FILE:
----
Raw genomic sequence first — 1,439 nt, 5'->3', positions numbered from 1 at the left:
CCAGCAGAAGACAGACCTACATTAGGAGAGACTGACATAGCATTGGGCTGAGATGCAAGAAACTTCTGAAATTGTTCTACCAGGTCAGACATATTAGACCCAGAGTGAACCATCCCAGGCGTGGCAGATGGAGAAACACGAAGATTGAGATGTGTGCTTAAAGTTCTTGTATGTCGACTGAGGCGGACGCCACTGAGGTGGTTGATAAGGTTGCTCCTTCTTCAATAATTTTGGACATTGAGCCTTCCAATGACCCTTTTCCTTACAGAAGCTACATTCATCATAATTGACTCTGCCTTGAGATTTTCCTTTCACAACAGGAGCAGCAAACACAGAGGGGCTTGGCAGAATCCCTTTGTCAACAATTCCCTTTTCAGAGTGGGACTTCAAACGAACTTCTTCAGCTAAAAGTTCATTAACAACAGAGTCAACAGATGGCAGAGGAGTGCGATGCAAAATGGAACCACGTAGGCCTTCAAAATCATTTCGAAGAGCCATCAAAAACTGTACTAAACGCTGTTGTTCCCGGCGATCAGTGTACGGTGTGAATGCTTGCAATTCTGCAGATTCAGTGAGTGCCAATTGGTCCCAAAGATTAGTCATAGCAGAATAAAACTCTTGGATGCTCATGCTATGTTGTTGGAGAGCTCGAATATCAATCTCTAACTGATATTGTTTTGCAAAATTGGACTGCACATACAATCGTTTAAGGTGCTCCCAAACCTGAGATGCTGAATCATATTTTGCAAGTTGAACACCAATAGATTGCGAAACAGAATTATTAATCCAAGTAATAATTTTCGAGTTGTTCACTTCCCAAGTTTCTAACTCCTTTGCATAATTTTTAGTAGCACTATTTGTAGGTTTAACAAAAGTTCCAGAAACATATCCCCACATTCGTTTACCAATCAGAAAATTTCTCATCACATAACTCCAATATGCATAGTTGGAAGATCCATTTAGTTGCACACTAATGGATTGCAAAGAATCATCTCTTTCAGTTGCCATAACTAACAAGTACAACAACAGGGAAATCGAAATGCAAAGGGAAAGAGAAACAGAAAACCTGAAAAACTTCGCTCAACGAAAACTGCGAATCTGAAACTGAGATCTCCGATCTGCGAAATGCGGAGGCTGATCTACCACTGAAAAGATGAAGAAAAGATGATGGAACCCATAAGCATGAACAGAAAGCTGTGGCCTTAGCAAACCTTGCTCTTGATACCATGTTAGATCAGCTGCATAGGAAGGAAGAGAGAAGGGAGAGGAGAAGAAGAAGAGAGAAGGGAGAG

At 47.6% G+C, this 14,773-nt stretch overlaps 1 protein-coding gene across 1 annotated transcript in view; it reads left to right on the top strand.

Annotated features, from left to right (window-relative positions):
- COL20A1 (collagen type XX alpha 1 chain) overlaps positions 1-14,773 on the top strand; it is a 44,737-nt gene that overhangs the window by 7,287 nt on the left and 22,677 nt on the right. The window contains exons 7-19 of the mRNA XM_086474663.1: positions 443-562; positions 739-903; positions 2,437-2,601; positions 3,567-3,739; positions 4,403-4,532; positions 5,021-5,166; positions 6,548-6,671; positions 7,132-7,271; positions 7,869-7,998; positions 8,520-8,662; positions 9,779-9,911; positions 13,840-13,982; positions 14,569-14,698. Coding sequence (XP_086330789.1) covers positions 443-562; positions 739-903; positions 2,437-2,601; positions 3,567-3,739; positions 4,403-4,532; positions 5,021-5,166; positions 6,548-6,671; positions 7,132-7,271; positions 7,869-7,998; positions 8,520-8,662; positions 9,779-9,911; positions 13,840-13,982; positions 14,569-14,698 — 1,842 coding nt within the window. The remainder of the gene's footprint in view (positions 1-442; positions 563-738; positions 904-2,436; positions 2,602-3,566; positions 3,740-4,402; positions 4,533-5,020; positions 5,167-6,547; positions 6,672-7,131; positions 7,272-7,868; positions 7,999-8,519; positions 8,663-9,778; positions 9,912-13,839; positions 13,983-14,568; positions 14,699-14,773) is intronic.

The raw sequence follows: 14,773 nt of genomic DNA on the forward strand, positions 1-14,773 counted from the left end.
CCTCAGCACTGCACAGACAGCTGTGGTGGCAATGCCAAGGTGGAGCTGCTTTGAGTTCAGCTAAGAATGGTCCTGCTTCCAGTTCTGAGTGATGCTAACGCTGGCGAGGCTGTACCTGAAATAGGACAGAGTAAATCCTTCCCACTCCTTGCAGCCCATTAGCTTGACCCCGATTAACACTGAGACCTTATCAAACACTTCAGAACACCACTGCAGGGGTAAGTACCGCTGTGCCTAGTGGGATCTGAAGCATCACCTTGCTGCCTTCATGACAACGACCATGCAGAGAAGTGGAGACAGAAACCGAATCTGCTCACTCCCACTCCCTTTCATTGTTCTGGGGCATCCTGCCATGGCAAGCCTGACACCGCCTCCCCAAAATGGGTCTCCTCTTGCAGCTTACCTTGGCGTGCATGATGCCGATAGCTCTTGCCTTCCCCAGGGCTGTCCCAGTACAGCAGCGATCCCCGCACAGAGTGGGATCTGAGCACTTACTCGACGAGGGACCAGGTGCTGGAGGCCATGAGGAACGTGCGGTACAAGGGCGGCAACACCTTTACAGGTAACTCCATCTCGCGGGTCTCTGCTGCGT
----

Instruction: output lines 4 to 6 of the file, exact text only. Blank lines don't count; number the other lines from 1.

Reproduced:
Annotated features, from left to right (window-relative positions):
- COL20A1 (collagen type XX alpha 1 chain) overlaps positions 1-14,773 on the top strand; it is a 44,737-nt gene that overhangs the window by 7,287 nt on the left and 22,677 nt on the right. The window contains exons 7-19 of the mRNA XM_086474663.1: positions 443-562; positions 739-903; positions 2,437-2,601; positions 3,567-3,739; positions 4,403-4,532; positions 5,021-5,166; positions 6,548-6,671; positions 7,132-7,271; positions 7,869-7,998; positions 8,520-8,662; positions 9,779-9,911; positions 13,840-13,982; positions 14,569-14,698. Coding sequence (XP_086330789.1) covers positions 443-562; positions 739-903; positions 2,437-2,601; positions 3,567-3,739; positions 4,403-4,532; positions 5,021-5,166; positions 6,548-6,671; positions 7,132-7,271; positions 7,869-7,998; positions 8,520-8,662; positions 9,779-9,911; positions 13,840-13,982; positions 14,569-14,698 — 1,842 coding nt within the window. The remainder of the gene's footprint in view (positions 1-442; positions 563-738; positions 904-2,436; positions 2,602-3,566; positions 3,740-4,402; positions 4,533-5,020; positions 5,167-6,547; positions 6,672-7,131; positions 7,272-7,868; positions 7,999-8,519; positions 8,663-9,778; positions 9,912-13,839; positions 13,983-14,568; positions 14,699-14,773) is intronic.

The raw sequence follows: 14,773 nt of genomic DNA on the forward strand, positions 1-14,773 counted from the left end.